We worked with him a lot. He was a good dog when we got him, but with time he learned better habits and warmed up to us. He turned into a great dog, and we’re really happy we had the chance to have him in our lives for 8 years.
Oh sure, he had some bad habits. It’s hard to say what was worse: chewing underwear, or eating from the garbage can. Considering one ends up being more expensive than the other, I think the scales tip more to the underwear chewing. But he also loved to eat paper, and especially paper from the garbage.
We discovered this early on, and quickly bought a garbage can with a lid. It was one of those lids that swings open, rather than closing tightly. Naturally, we found him one day with his head sticking through the lid with the most innocent look on his face. He was pretty pleased with what he did, if not a little bit confused at our reaction.
We definitely have gone through our fair share of toilet paper with Hank in our home. Not because he learned to use the toilet or anything – but he seemed to love grabbing the toilet paper off the roll and eating it. Not all of it – just some of it. Often I would come home and find a trail of toilet paper – all still connected to the roll – going from the bathroom to the bed. Again, he was always fairly pleased with himself.
Here’s an audio clip from a podcast I recorded with my friend Mike that describes one of these occasions:
Hank loved to play, and his favourite toy by far was a ball. Any ball. If it was round and bounced, he wanted it. He could even entertain himself with it, but
he really loved chasing after it in the field and running. The funny thing about when he played fetch was that he would take the same path running back to us each time. He was terrible at tracking anything but a ball, but somehow, he knew which way he ran back each time.
Ropes and bottles were among his favourites too. While really not great for his teeth, one of his favourite things to do with bottles was to chew them to bits. The first step was always to pop the lid off, and then he would methodically chew at it until it was flat. This was sometimes very helpful if we had a lot of recycling to go through.
He also really loved his walks. He knew too, when I grabbed my headphones, it usually meant walk time. This was a matter of disappointment for him whenever I was grabbing my headphones for a different reason. Still, he would wag his tail at the sight of them, and go absolutely crazy at the sight of his leash.
I think one of the more comforting things about Hank was actually when he would settle down after a long day of play. He had this way of curling up into a ball, or snuggling up next to you to make sure he was as comfortable as possible. He was warm, he was soft, and he was safe.
He loved sitting on my lap, too. If there’s one thing I’m sad that I missed out on in his last few days, it’s that he didn’t get to curl himself into my lap. He was just too tired and physically unable to do it. But I know that he would have felt a lot better if he could have.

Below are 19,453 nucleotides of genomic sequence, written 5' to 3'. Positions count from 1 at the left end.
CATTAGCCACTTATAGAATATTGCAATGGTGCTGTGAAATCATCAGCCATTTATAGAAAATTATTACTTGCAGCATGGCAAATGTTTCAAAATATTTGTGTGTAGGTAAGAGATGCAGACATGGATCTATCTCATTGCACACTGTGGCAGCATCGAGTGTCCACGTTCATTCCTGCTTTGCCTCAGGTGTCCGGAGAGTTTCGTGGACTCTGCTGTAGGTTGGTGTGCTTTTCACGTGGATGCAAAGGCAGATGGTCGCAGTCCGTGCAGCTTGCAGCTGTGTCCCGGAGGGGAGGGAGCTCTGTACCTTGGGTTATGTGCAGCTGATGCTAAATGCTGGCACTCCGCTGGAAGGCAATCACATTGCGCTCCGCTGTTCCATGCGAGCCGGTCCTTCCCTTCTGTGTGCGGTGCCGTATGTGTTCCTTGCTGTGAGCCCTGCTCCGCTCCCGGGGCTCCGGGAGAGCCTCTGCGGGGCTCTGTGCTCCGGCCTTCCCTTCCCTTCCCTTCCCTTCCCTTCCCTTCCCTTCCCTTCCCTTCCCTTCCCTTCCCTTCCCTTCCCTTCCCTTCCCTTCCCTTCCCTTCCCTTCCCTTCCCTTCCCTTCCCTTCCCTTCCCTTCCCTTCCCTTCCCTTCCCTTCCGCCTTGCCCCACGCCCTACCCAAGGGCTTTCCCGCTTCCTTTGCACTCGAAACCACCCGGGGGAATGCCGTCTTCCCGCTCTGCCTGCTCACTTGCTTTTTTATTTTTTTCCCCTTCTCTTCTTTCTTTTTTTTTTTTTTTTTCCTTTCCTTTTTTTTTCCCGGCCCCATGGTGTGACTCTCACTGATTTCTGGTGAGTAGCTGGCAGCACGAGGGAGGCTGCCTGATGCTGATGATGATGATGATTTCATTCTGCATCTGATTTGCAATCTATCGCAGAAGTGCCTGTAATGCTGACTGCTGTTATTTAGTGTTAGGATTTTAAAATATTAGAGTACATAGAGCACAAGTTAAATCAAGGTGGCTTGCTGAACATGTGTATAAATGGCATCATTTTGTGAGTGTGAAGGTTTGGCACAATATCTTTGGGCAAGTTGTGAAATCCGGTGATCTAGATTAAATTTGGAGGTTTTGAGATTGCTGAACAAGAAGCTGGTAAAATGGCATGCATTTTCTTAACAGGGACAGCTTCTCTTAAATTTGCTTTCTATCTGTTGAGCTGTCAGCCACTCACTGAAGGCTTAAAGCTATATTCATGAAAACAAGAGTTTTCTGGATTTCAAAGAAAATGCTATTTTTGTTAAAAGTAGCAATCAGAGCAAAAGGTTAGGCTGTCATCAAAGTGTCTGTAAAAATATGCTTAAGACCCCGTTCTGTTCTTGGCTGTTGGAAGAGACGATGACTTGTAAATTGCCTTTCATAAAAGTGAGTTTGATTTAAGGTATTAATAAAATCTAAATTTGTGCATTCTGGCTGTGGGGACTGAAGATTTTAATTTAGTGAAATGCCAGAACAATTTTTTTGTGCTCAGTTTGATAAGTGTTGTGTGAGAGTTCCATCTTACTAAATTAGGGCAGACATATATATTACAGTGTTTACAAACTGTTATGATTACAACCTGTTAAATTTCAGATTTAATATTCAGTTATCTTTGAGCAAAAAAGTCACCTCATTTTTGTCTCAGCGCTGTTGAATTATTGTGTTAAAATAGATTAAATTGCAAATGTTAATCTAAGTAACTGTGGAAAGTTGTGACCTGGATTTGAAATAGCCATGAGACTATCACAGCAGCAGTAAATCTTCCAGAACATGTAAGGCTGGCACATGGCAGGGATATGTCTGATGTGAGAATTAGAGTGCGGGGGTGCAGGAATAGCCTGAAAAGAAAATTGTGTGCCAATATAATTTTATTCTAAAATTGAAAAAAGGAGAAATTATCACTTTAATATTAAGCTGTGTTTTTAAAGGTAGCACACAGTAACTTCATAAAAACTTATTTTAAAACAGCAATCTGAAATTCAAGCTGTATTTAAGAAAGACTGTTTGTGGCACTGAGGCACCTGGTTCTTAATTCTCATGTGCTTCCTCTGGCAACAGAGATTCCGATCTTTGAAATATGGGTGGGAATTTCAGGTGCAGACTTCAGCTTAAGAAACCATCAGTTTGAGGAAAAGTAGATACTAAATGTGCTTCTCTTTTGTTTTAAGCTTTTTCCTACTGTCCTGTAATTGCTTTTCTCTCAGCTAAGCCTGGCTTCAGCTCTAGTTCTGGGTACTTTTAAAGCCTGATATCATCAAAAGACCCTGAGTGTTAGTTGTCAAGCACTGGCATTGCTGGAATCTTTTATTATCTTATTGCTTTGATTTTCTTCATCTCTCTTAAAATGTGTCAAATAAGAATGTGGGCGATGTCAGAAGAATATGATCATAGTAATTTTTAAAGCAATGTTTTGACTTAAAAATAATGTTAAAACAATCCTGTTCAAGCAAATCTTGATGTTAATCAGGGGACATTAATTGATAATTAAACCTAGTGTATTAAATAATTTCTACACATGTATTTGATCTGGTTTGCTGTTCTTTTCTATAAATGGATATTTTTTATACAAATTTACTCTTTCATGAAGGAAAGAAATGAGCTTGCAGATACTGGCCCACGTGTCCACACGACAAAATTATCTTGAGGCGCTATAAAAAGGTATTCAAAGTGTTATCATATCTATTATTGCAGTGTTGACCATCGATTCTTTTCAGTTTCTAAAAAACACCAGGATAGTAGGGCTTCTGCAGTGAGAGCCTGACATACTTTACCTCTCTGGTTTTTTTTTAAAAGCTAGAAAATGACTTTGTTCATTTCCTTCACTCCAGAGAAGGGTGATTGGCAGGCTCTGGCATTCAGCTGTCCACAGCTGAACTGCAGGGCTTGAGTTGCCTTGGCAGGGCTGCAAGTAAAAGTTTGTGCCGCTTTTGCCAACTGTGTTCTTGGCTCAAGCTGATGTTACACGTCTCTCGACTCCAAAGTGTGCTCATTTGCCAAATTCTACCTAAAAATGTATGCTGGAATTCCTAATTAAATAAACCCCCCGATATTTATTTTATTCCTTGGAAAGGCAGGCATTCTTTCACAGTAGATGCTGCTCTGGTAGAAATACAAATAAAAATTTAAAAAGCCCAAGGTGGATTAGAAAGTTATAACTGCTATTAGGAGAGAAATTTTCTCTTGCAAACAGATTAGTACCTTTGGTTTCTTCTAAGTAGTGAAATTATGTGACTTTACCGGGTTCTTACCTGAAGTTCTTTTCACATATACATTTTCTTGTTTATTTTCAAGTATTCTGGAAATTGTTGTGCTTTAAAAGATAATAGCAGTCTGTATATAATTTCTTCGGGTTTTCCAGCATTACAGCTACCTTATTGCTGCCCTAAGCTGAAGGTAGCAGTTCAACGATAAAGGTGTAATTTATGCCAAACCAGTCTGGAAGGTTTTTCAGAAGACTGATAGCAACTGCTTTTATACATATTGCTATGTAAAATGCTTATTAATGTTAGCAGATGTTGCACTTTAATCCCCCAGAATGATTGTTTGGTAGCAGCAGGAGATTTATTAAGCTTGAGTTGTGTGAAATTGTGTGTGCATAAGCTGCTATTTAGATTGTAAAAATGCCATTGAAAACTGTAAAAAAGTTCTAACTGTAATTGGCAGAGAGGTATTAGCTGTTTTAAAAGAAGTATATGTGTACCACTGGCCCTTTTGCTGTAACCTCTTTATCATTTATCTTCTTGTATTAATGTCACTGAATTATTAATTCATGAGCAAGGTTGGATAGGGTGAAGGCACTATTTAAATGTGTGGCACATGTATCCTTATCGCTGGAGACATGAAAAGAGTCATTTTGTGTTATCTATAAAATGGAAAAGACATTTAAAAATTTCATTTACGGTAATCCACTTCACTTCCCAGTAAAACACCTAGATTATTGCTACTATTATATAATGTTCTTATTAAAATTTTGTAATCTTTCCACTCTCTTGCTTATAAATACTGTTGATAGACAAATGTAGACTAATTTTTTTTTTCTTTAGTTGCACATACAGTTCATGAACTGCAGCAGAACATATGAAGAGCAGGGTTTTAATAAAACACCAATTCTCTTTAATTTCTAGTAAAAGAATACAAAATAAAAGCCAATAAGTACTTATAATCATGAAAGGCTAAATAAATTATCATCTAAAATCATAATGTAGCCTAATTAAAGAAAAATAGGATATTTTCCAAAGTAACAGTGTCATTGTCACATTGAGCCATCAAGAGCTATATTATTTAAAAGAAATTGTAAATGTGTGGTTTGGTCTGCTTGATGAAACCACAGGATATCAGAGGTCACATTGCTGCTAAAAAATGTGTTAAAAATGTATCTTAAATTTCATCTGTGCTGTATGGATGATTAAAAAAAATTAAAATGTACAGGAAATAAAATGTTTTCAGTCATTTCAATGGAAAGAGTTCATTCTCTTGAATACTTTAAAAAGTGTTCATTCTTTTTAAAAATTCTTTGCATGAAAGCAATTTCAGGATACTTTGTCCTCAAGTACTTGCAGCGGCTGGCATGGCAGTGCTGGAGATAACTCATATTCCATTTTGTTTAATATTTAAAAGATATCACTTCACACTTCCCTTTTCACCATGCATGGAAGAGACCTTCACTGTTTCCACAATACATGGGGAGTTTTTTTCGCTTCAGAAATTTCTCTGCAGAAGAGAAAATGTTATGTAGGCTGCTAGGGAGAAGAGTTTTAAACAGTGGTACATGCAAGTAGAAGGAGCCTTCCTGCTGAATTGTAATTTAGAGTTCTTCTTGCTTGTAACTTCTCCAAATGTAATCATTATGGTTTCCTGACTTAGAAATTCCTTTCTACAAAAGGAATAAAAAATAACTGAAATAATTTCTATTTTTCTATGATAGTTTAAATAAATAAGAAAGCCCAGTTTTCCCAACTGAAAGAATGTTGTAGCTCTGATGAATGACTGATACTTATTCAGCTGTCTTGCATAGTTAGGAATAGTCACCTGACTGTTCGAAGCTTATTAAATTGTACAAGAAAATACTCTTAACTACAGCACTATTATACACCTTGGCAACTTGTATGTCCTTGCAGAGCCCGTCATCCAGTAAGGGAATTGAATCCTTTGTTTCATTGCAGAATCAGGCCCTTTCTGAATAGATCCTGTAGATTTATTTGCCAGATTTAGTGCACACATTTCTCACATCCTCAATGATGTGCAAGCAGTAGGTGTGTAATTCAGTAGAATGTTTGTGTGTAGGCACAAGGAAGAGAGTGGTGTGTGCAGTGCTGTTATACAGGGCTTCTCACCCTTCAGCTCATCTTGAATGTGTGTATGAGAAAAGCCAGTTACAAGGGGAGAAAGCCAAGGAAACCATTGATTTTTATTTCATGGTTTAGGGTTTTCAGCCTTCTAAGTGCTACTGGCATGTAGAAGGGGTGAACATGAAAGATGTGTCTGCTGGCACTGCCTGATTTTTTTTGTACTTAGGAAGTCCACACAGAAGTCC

In Memory of a Great Dog
To be totally honest, doing this post has probably been one of the more helpful things I’ve done since Thursday. We still haven’t cleaned up the house – his hair is everywhere, and we are slowly moving his toys and things into one spot.
But we can clearly see how much he ran this home, and how much of it was his.
Another thing that helped me out was an article a friend sent me yesterday from Psychology Today. “Getting Over Rover: Why the Loss of a Dog Can Be Devastating” made a lot of sense to me, and meshed with pretty much all of the reasons why we had such a tough time dealing with it in the first few days (and we’re still dealing with it).
I still hear his bark when we walk in the door. I can hear him grumble and sigh as he tries to get comfortable at bed time. But more importantly I can see his big smile and wiggly tail. We’ll get over his loss, and more than likely welcome a new dog into our house. But for now, we have 8 years of memories of a great dog.
Google really blows me away sometimes, and I honestly feel like it (the search engine) can read my mind. Logically I know that it learns based on my search history and browsing habits, but I’m still blown away by the results I get from daily use.
As an example, for some reason I was trying to think about a cartoon I watched when I was in high school or university. I knew the title of it was in the back of my head somewhere – it had something to do with a “six”, and the lead character was a genetically engineered heroine (or a robot, I can’t recall exactly). When I couldn’t think of the show name, I turned to Google.
So I typed “teletoon cartoon about genetically modified heroine” – because that’s the best way I could think of to describe the show. I expected I might get some results at the top close to what I was looking for, but what absolutely surprised me was that the first result was exactly what I was looking for.
I’m not going to be talking about the show today, but I highly encourage you to read about it. The point is, I was looking for the Wikipedia entry for this show, but I couldn’t remember the name for the life of me. Based on that vague search term I was able to find exactly what I was looking for.
I’ve done this with other search terms too. I can’t remember them all right now, but the result is the same: I type in some broad search terms, indicating about as much as I can remember, and Google is able to serve up what I’m looking for. Sometimes it’s not perfect, but more often than not it works.
The point I’m trying to make is that I’ve discovered today (and during the process of setting up this blog) that keywords are really important online if you want to get your stuff found. It’s basic knowledge, but it still surprises me every day. I can’t wait until Google’s Assistant is fully baked into my phone, instead of just on Allo.